Should I worry about memory fragmentation with std::vector? If so, are there ways to help prevent it? I don't always predict for my programs to be running on a PC, they may also be running on embedded devices/game consoles, so I won't always be able to rely on virtual memory.

Then again I believe it would be more efficient to use a dynamically sized array rather than a static array, so that memory would only be allocated if needed. It would also simplify my programs' design process. Are there ways to achieve this efficiently?

Thanks for any advice!

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    There's an optional allocator template parameter that you can specify to get tighter control over how memory allocations are made. – Mark Ransom Oct 31 '11 at 15:38

The answer to your worries may be std::deque. It gives you a similar interface to that of std::vector, but works better with fragmented memory, since it allocates several small arrays instead of a large one. It is actually less efficient than std::vector in some aspects, but for your case it may be a good trade-off.

  • can you site a source for the claims you make? preferrably a standard reference? Update found a start myself: gotw.ca/gotw/054.htm – sehe Oct 31 '11 at 15:46
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    @sehe: I'm afraid the standard tends not to enforce implementations in order to allow for unknown optimisations. It does not even force std::vector to be implemented using an internal array, though I highly doubt that anybody can implement it otherwise. But usually std::deque is implemented using small arrays. See cplusplus.com/reference/stl/deque, for instance, for a short library-independent discussion. – Gorpik Oct 31 '11 at 15:58

If your vector will be reallocated many times then yes, it can cause memory fragmentation. The simplest way to avoid that would be using std::vector::reserve() if you more or less know how big your array can grow.

You can also consider using std::deque instead of vector, so you won't have problem with memory fragmentation at all.

Here is topic on stackoverflow which can be interesting for you: what-is-memory-fragmentation.


std::vector is only as good as new. It simply handles the underlying memory allocation for you A couple of things you can do - assuming you don't want to write a whole new new handler.

Pre-allocate vectors or resize() if you know what eventual size they will be, this stops wasteful memory copies as they grow.

If you are going to be using the vector again with the same size, it's better to keep it and refill it than to delete it and recreate it.

Generally on embedded targets if you know the memory requirements it's best to statically allocate all the memory at the start and divide it up yourself - it's not like another user is going to want some.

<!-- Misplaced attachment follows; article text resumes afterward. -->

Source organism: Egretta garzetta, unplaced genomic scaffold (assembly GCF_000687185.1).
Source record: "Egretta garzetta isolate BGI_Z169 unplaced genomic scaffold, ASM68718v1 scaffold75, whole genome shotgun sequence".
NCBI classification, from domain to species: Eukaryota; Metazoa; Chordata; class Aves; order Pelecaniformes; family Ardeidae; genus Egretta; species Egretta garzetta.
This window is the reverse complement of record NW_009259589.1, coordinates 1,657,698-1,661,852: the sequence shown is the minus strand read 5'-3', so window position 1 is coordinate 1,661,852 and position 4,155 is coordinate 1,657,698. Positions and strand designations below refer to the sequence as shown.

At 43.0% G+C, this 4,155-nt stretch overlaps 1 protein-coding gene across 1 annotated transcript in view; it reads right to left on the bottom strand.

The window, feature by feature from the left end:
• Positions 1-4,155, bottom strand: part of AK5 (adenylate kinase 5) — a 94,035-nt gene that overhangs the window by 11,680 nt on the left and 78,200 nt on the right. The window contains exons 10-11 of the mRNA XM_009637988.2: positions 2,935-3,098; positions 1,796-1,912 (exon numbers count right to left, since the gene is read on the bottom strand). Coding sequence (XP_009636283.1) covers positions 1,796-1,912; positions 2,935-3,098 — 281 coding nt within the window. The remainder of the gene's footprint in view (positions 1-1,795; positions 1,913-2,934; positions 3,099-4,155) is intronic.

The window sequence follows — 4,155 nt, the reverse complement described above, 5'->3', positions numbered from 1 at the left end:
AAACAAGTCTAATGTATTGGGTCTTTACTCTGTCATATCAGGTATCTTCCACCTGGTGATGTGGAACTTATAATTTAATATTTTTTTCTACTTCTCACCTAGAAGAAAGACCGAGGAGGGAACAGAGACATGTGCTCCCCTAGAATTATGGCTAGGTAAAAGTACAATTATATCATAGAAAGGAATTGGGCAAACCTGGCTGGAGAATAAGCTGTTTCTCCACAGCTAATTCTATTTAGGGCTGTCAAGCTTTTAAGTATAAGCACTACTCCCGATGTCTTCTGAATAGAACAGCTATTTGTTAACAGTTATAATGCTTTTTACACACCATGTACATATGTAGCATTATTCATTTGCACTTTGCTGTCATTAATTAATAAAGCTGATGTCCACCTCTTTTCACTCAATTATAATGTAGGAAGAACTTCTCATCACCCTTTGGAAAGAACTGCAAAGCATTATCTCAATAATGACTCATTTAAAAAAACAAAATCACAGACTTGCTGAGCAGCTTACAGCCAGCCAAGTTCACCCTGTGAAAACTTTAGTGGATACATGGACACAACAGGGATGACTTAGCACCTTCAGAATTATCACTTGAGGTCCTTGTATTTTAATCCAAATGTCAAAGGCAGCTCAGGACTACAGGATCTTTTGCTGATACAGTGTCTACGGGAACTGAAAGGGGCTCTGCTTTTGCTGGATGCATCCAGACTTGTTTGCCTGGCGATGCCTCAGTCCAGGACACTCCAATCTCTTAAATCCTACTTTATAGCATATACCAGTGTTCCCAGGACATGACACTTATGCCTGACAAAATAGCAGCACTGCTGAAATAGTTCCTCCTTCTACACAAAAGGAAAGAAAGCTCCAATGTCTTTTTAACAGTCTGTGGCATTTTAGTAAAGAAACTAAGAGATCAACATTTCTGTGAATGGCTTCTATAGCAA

You should always worry about performance and efficiency when your profiler tells you so (you can be that profiler, but you have to 'measure', not guess).

Things you can do:

  1. pre-allocate capacity:

     std::vector<int> x(1000); // size() is 1000
     std::vector<int> y;
     y.reserve(1000); // size() is 0, capacity is 1000
  2. use a custom allocator

The first option is clearly the quick win; The second option is more involved and I only recommend it when your heap profiler tells you that fragmentation is causing problems.

For heap profiling, I suggest


One good way to minimize repeated memory allocation and reallocation calls with std::vector is to make liberal use of std::vector::reserve() if you have some idea of how many elements your vector will be using. That will preallocate capacity and prevent the resizing of the internal array the vector is maintaining as you add elements via push_back().


No, std::vector guarantees contiguous storage. You can use vector::reserve() to avoid reallocations as the vector size increases though.

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    That's precisely why you do need to worry about memory fragmentation. If new can't find eg. a spare 4k contiguous block it can't allocate a vector of 1000 ints. – Martin Beckett Oct 31 '11 at 15:38
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    how would that even relate to heap fragmentation? Heap fragmentation does not depend on the layout of a class. It depends on the allocation patterns and the allocation policy/algorithms. – sehe Oct 31 '11 at 15:41
  • I take 'worrying about memory fragmentation' to mean 'worrying that the memory being accessed is fragmented,' because accessing non-contiguous memory means you probably aren't getting the performance benefits from prefetching and the like. – bames53 Oct 31 '11 at 16:50

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